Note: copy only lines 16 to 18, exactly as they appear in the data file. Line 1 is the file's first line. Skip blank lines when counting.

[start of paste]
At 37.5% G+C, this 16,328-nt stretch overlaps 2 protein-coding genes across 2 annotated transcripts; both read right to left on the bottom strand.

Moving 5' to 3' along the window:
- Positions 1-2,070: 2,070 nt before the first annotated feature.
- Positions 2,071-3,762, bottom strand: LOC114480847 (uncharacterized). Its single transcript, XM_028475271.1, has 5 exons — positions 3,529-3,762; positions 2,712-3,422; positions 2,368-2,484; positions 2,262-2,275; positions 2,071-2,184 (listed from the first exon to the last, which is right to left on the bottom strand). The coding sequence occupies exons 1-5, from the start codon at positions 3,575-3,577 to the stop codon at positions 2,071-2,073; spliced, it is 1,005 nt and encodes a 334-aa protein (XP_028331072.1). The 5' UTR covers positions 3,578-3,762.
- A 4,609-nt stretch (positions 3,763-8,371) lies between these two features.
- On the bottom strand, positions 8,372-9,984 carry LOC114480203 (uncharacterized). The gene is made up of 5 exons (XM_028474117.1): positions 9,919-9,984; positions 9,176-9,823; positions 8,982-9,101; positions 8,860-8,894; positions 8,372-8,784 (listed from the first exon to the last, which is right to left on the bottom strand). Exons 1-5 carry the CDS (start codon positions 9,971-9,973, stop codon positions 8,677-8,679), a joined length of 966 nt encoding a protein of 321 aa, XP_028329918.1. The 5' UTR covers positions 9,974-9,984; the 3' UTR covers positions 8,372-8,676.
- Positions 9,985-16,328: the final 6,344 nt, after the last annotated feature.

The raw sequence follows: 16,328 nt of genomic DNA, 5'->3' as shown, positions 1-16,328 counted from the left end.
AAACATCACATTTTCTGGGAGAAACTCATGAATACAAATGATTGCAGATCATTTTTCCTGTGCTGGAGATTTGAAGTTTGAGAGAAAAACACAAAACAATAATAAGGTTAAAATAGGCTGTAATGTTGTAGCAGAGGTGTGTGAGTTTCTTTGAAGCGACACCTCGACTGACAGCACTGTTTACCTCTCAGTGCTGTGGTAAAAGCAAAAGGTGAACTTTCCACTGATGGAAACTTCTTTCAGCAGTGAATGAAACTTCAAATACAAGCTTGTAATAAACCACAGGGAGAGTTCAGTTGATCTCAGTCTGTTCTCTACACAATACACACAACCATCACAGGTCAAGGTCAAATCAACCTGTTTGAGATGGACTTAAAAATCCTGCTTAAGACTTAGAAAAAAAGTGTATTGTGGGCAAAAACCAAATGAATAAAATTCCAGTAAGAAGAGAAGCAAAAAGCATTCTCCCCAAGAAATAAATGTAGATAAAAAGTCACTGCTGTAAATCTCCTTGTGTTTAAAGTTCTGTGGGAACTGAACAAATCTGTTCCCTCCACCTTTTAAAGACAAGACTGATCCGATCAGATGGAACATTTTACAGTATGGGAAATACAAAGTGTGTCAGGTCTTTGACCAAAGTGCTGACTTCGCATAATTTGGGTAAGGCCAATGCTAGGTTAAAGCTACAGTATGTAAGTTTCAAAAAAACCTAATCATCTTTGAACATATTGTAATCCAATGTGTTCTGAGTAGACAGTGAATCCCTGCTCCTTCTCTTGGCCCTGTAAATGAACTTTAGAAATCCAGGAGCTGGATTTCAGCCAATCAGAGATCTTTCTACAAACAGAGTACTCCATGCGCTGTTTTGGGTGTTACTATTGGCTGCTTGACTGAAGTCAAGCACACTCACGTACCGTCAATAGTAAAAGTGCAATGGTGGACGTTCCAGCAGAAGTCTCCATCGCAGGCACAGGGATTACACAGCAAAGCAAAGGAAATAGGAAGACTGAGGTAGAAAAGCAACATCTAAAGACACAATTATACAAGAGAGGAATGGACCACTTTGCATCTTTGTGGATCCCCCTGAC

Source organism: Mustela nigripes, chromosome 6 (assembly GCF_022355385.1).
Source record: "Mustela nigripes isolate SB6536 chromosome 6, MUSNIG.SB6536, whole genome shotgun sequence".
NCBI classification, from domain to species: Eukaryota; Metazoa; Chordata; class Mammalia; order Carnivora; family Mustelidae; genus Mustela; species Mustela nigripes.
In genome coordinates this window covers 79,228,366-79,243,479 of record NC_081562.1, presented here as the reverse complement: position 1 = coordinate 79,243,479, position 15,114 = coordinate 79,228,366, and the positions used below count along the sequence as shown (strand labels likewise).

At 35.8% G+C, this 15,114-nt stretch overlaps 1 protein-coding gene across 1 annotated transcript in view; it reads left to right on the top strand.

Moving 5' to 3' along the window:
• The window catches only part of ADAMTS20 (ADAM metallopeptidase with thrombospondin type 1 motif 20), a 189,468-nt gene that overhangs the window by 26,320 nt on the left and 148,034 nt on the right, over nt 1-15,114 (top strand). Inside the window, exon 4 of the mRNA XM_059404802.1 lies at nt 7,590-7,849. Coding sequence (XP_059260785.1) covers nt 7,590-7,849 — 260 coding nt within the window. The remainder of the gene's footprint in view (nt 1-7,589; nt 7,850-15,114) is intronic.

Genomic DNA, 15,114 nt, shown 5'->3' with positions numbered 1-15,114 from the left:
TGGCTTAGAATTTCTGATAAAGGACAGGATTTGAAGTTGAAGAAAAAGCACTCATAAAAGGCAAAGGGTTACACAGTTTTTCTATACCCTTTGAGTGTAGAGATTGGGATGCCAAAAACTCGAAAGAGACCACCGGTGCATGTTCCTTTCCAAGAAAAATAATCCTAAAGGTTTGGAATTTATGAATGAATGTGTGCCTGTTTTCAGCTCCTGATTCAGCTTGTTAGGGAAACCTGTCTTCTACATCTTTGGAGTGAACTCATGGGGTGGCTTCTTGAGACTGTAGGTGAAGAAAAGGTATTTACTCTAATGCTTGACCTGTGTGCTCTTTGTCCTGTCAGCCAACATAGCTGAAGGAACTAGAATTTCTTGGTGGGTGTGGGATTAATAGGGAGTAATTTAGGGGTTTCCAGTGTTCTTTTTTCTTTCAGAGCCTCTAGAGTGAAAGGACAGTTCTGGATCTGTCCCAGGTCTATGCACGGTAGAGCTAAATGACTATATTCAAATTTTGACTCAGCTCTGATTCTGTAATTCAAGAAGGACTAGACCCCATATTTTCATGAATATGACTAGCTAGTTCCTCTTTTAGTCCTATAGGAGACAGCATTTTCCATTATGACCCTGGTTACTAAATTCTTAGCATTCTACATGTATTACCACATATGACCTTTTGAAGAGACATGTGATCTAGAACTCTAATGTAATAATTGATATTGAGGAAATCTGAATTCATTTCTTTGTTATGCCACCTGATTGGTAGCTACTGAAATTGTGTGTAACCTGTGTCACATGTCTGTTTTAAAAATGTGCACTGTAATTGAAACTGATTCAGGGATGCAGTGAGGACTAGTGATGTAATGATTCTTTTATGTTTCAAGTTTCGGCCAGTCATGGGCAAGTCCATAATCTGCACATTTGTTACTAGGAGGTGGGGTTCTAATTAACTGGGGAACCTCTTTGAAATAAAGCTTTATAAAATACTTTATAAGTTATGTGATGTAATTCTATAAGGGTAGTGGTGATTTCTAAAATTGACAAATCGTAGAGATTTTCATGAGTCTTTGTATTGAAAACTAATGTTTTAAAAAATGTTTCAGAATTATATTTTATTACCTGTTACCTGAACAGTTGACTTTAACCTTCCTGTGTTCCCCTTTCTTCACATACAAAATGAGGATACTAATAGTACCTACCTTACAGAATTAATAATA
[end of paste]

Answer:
• The window catches only part of ADAMTS20 (ADAM metallopeptidase with thrombospondin type 1 motif 20), a 189,468-nt gene that overhangs the window by 26,320 nt on the left and 148,034 nt on the right, over nt 1-15,114 (top strand). Inside the window, exon 4 of the mRNA XM_059404802.1 lies at nt 7,590-7,849. Coding sequence (XP_059260785.1) covers nt 7,590-7,849 — 260 coding nt within the window. The remainder of the gene's footprint in view (nt 1-7,589; nt 7,850-15,114) is intronic.

Genomic DNA, 15,114 nt, shown 5'->3' with positions numbered 1-15,114 from the left:
TGGCTTAGAATTTCTGATAAAGGACAGGATTTGAAGTTGAAGAAAAAGCACTCATAAAAGGCAAAGGGTTACACAGTTTTTCTATACCCTTTGAGTGTAGAGATTGGGATGCCAAAAACTCGAAAGAGACCACCGGTGCATGTTCCTTTCCAAGAAAAATAATCCTAAAGGTTTGGAATTTATGAATGAATGTGTGCCTGTTTTCAGCTCCTGATTCAGCTTGTTAGGGAAACCTGTCTTCTACATCTTTGGAGTGAACTCATGGGGTGGCTTCTTGAGACTGTAGGTGAAGAAAAGGTATTTACTCTAATGCTTGACCTGTGTGCTCTTTGTCCTGTCAGCCAACATAGCTGAAGGAACTAGAATTTCTTGGTGGGTGTGGGATTAATAGGGAGTAATTTAGGGGTTTCCAGTGTTCTTTTTTCTTTCAGAGCCTCTAGAGTGAAAGGACAGTTCTGGATCTGTCCCAGGTCTATGCACGGTAGAGCTAAATGACTATATTCAAATTTTGACTCAGCTCTGATTCTGTAATTCAAGAAGGACTAGACCCCATATTTTCATGAATATGACTAGCTAGTTCCTCTTTTAGTCCTATAGGAGACAGCATTTTCCATTATGACCCTGGTTACTAAATTCTTAGCATTCTACATGTATTACCACATATGACCTTTTGAAGAGACATGTGATCTAGAACTCTAATGTAATAATTGATATTGAGGAAATCTGAATTCATTTCTTTGTTATGCCACCTGATTGGTAGCTACTGAAATTGTGTGTAACCTGTGTCACATGTCTGTTTTAAAAATGTGCACTGTAATTGAAACTGATTCAGGGATGCAGTGAGGACTAGTGATGTAATGATTCTTTTATGTTTCAAGTTTCGGCCAGTCATGGGCAAGTCCATAATCTGCACATTTGTTACTAGGAGGTGGGGTTCTAATTAACTGGGGAACCTCTTTGAAATAAAGCTTTATAAAATACTTTATAAGTTATGTGATGTAATTCTATAAGGGTAGTGGTGATTTCTAAAATTGACAAATCGTAGAGATTTTCATGAGTCTTTGTATTGAAAACTAATGTTTTAAAAAATGTTTCAGAATTATATTTTATTACCTGTTACCTGAACAGTTGACTTTAACCTTCCTGTGTTCCCCTTTCTTCACATACAAAATGAGGATACTAATAGTACCTACCTTACAGAATTAATAATA